Published in The Sun on 14 October 2013

A PUBLIC outcry again! This time it is with dismay and disbelief at the Auditor-General’s 2012 report which reveals yet another year of mismanagement in government spending.

Yet again, the ministries and departments whose budgets give them access to public money have abused the trust invested in them. The overspending is gross, the wastage behind it atrocious.

The officials responsible must be brought to book. Bloated claims must be investigated as incompetent civil servants have allowed themselves to be duped (advertently or inadvertently) by service providers and suppliers. Invoices and claims defeat honesty as the government spends money, showing an obvious crack in the line of authority.

How did the spending for this and that get past the scrutiny of department committees and their heads or of the minister for more important inventory? Why were departmental guidelines and the treasury instructions not adhered to? Is not accountability implicit every step of the approval?

With the PAC and other official agencies and committees standing in line to investigate the government’s yearly financial faux pas, some of these questions will be answered and assurances given that they will not happen again.

But the question of whether the government is prudent enough or its calls for austerity serious enough remains unanswered for as long as the budget is superfluous and public monies carelessly disbursed.

One has only to look at the routine activities of government departments such as meetings, workshops, seminars and conferences to realise how big the allocations must be.

Mundane as it is, the supply of food and drink is one area of regular abuse because of its very regularity. It has become normal practice to “lay out the table” at least three times a day – morning coffee, lunch and afternoon tea – and lay the plates with food regardless of appetites.

This is one part of the budget which can be drastically cut down without hurting anyone except perhaps the office caterer. If the government is serious about encouraging thrift among the public, it should start by removing the unnecessary and irrelevant details in catering expenditure.

Looking at the generous spread of food served at government events, one should not be surprised if obesity is a prevalent disease among civil servants along with diabetes and hypertension.

It has been rumoured that if a whole roast lamb or several are not in the menu of government open houses, the department “has not arrived” and its KPI will be negatively perceived.

Being a bit of a socio-cultural bluff, I would like to point fingers at the attitudes and values nurtured in and by a society that has never had it so good – at least among the more affluent civil servants managing ministry headquarters and agencies in and around Kuala Lumpur and Putrajaya, as well as the state capitals.

Being used to the fast-track lane of managing huge budgets for the numerous programmes and activities at all levels of the community, one can become blasé and disconnected. Paradoxically, it is the ministers and deputy ministers who are in touch with the common people and can see for themselves where the real needs lie.

When one thinks of the sheer irrelevance of musical pop groups such as K Pop and their singer Psy in nurturing good values among the young, one wonders why they were factored into the entertainment in the first place.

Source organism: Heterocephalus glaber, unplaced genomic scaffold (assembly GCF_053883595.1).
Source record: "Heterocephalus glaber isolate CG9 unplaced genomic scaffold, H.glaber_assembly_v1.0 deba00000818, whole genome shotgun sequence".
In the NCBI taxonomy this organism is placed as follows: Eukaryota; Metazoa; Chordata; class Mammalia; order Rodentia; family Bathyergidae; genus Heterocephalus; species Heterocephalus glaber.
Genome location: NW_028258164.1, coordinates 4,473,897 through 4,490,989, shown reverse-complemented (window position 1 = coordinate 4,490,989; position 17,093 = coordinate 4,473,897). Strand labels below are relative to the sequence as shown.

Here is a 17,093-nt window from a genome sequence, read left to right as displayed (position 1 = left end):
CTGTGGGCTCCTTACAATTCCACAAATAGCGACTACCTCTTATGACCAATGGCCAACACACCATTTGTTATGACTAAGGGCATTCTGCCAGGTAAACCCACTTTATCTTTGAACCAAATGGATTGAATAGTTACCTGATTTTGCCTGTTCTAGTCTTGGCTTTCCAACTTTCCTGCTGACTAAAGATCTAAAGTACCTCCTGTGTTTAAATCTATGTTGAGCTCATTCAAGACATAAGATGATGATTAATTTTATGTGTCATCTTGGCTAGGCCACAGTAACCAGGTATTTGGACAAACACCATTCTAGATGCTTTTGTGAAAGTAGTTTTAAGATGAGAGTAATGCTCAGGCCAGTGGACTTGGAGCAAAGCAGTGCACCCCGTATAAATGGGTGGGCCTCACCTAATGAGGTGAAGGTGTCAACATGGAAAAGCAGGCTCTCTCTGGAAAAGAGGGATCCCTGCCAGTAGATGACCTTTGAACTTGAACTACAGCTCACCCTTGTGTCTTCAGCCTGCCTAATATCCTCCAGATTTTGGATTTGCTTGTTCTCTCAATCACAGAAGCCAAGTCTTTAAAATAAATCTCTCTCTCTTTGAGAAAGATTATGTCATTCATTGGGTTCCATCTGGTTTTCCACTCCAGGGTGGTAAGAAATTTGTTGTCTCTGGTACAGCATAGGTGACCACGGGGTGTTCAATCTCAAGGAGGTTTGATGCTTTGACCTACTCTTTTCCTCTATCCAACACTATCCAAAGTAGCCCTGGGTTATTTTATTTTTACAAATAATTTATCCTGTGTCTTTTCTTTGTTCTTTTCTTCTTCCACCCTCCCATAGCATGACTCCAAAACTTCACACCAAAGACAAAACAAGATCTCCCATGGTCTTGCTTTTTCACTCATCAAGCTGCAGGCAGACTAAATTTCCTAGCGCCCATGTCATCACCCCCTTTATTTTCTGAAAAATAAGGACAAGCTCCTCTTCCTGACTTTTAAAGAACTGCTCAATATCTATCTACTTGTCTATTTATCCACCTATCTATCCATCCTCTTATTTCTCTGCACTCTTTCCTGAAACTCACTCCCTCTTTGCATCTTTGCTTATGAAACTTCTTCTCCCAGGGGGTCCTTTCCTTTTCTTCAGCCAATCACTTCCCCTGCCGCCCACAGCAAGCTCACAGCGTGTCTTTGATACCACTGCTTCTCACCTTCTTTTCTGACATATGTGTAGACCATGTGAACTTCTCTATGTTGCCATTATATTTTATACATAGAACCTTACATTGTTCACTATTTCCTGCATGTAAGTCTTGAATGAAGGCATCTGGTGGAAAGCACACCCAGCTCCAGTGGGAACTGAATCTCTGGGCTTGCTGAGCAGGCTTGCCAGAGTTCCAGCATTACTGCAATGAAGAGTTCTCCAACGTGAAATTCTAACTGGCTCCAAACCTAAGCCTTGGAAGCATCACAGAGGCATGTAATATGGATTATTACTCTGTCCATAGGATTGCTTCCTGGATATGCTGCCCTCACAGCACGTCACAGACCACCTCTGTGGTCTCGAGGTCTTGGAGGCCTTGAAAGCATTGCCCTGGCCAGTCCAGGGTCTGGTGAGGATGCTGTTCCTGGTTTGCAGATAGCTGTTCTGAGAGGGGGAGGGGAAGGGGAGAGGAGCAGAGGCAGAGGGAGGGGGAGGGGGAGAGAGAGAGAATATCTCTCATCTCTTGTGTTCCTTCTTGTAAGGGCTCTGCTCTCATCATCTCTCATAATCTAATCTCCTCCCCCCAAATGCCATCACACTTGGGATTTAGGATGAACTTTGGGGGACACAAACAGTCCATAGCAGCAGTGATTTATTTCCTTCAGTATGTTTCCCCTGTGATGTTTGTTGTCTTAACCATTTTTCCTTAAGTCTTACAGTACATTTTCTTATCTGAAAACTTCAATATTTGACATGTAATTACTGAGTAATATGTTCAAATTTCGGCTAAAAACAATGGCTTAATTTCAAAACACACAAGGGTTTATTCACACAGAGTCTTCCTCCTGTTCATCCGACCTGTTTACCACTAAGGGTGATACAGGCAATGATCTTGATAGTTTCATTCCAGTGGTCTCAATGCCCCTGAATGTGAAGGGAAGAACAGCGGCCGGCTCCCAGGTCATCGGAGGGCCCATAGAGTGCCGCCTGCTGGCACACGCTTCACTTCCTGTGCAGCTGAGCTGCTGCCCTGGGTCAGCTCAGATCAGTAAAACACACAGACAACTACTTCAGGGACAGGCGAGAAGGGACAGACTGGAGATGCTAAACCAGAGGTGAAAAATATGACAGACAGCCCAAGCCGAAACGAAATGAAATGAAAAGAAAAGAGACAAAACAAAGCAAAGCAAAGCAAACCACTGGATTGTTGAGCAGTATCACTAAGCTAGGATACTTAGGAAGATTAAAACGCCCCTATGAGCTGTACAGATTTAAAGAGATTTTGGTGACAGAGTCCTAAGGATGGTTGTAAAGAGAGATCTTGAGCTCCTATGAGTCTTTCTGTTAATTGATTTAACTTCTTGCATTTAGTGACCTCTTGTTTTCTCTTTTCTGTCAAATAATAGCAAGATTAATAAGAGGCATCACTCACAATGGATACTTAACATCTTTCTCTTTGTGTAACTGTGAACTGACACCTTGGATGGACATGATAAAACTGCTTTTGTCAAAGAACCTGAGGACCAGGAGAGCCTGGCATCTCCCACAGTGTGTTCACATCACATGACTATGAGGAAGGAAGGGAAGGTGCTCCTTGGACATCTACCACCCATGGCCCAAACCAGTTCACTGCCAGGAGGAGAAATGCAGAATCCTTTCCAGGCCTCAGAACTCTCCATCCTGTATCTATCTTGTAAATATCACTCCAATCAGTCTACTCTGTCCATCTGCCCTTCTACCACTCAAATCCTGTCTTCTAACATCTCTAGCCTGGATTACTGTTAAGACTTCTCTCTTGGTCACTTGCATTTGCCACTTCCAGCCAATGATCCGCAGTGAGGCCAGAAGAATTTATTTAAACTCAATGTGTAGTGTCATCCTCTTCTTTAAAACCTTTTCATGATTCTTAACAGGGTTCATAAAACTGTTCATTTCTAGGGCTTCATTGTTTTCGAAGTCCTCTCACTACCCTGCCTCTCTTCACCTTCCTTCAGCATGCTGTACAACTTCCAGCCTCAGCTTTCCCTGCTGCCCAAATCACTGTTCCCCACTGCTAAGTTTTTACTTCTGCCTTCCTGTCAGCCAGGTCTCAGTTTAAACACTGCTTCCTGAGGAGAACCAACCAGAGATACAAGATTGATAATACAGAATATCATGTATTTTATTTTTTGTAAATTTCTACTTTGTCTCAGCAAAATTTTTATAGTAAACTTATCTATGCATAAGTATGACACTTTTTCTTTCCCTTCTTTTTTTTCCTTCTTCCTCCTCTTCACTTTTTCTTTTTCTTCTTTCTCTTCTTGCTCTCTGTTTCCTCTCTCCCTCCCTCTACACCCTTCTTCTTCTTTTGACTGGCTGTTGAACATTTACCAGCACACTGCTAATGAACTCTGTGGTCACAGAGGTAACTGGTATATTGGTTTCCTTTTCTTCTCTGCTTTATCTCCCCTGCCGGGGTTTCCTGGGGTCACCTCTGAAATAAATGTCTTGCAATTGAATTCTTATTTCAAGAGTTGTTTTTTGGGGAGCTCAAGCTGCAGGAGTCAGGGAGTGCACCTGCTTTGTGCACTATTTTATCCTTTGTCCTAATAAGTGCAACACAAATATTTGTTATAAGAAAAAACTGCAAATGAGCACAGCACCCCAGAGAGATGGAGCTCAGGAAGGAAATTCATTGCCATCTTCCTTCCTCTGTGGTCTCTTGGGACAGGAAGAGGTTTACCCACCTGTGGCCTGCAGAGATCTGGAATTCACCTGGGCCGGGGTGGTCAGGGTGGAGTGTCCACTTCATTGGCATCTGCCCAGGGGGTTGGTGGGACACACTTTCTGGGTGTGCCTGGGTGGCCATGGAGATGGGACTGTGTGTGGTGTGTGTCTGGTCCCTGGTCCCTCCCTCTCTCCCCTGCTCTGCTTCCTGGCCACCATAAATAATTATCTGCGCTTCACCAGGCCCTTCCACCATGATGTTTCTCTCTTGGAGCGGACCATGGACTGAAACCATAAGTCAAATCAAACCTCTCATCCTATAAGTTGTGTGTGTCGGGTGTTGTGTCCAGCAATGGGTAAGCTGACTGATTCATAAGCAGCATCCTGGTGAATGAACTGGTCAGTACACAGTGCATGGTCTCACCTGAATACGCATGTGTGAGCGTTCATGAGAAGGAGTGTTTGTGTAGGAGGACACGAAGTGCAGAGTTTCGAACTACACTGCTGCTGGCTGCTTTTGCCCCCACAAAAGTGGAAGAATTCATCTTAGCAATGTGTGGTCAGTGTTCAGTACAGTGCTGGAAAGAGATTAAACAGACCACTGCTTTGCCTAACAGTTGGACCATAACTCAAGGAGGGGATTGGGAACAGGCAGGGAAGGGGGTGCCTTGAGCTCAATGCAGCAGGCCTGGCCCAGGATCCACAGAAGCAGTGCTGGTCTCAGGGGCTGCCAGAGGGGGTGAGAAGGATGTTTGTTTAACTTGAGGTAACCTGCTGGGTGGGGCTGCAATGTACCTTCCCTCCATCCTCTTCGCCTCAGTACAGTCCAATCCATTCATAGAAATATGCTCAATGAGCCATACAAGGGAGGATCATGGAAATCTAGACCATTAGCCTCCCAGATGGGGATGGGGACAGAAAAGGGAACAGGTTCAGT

If song and dance are the reasons why the young support these government programmes, one should not then wonder why the support was not forthcoming when it came to more serious matters.

While it is true that sports and music bring people together and promote integration among the young, there can be greater mileage in low-budget educational programmes such as language camps where young people can be encouraged to create their own music or drama.

As the next Budget draws near, it is hoped that the government will streamline a reduced allocation to the ministries, their departments and agencies. Instead of a superfluously generous budget which encourages parties to overspend and overclaim, the budget should be stringently focused on key areas that will bring the greatest development to the people.

This way, civil servants will be kept on their toes and on their heads to think harder of programmes and activities that will really benefit the communities they serve.

Ministry officials and their political masters must lead the way in showing thrift and prudence in the management of their activities. For one, the entourage which accompany them on both local and international trips can be reduced which then trims down all related expenditure.

The class of air travel is another area which can be revised to reflect the country’s austerity drive. Travel by LCC should be the first choice rather than the last resort. “Austerity For Prosperity” should be adopted as the new national slogan.



  1. October 29, 2013 at 8:42 pm

    I like this article written by you. I hope that more people in positions of power will do the same. A nation is like a Publically Listed Company. It is only as strong as its Audit Department. The only document that shareholders read is the Audited Annual Financial Statement.

    The Russians believe that there are two types of corruption. One is called “balat” or small corruption and the other is “systamia” or systemic corruption. While a nation can live with former provided it is in the 10% range, history tells us that there is no nation in the world today that has survived the “systamia” corruption.

    I hope that Malaysians in positions realize this sooner rather than later and avoid killing the goose that lays the golden egg. Only a strong national financial order can determine our standing in the global social order.

    Thank you.

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